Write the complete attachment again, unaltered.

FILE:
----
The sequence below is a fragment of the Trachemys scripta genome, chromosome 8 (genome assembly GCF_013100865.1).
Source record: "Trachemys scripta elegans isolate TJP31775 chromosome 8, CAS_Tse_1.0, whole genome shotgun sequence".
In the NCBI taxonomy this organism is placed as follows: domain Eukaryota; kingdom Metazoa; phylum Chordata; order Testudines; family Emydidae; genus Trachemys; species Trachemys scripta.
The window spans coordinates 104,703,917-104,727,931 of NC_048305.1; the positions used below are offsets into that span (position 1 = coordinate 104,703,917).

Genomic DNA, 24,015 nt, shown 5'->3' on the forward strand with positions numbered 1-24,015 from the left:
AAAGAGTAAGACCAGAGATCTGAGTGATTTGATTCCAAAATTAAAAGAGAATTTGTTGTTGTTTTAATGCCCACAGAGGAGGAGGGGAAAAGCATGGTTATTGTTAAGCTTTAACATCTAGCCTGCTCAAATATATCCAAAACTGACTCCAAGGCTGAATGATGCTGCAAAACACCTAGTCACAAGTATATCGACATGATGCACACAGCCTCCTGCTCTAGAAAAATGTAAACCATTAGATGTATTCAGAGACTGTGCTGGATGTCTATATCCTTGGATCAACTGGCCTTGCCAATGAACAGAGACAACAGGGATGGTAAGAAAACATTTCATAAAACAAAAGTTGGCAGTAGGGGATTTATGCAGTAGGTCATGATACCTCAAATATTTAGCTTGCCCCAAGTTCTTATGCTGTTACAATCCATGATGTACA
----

The sequence below is a fragment of the Trachemys scripta genome, chromosome 8 (genome assembly GCF_013100865.1).
Source record: "Trachemys scripta elegans isolate TJP31775 chromosome 8, CAS_Tse_1.0, whole genome shotgun sequence".
In the NCBI taxonomy this organism is placed as follows: domain Eukaryota; kingdom Metazoa; phylum Chordata; order Testudines; family Emydidae; genus Trachemys; species Trachemys scripta.
The window spans coordinates 104,703,917-104,727,931 of NC_048305.1; the positions used below are offsets into that span (position 1 = coordinate 104,703,917).

Genomic DNA, 24,015 nt, shown 5'->3' on the forward strand with positions numbered 1-24,015 from the left:
AAAGAGTAAGACCAGAGATCTGAGTGATTTGATTCCAAAATTAAAAGAGAATTTGTTGTTGTTTTAATGCCCACAGAGGAGGAGGGGAAAAGCATGGTTATTGTTAAGCTTTAACATCTAGCCTGCTCAAATATATCCAAAACTGACTCCAAGGCTGAATGATGCTGCAAAACACCTAGTCACAAGTATATCGACATGATGCACACAGCCTCCTGCTCTAGAAAAATGTAAACCATTAGATGTATTCAGAGACTGTGCTGGATGTCTATATCCTTGGATCAACTGGCCTTGCCAATGAACAGAGACAACAGGGATGGTAAGAAAACATTTCATAAAACAAAAGTTGGCAGTAGGGGATTTATGCAGTAGGTCATGATACCTCAAATATTTAGCTTGCCCCAAGTTCTTATGCTGTTACAATCCATGATGTACA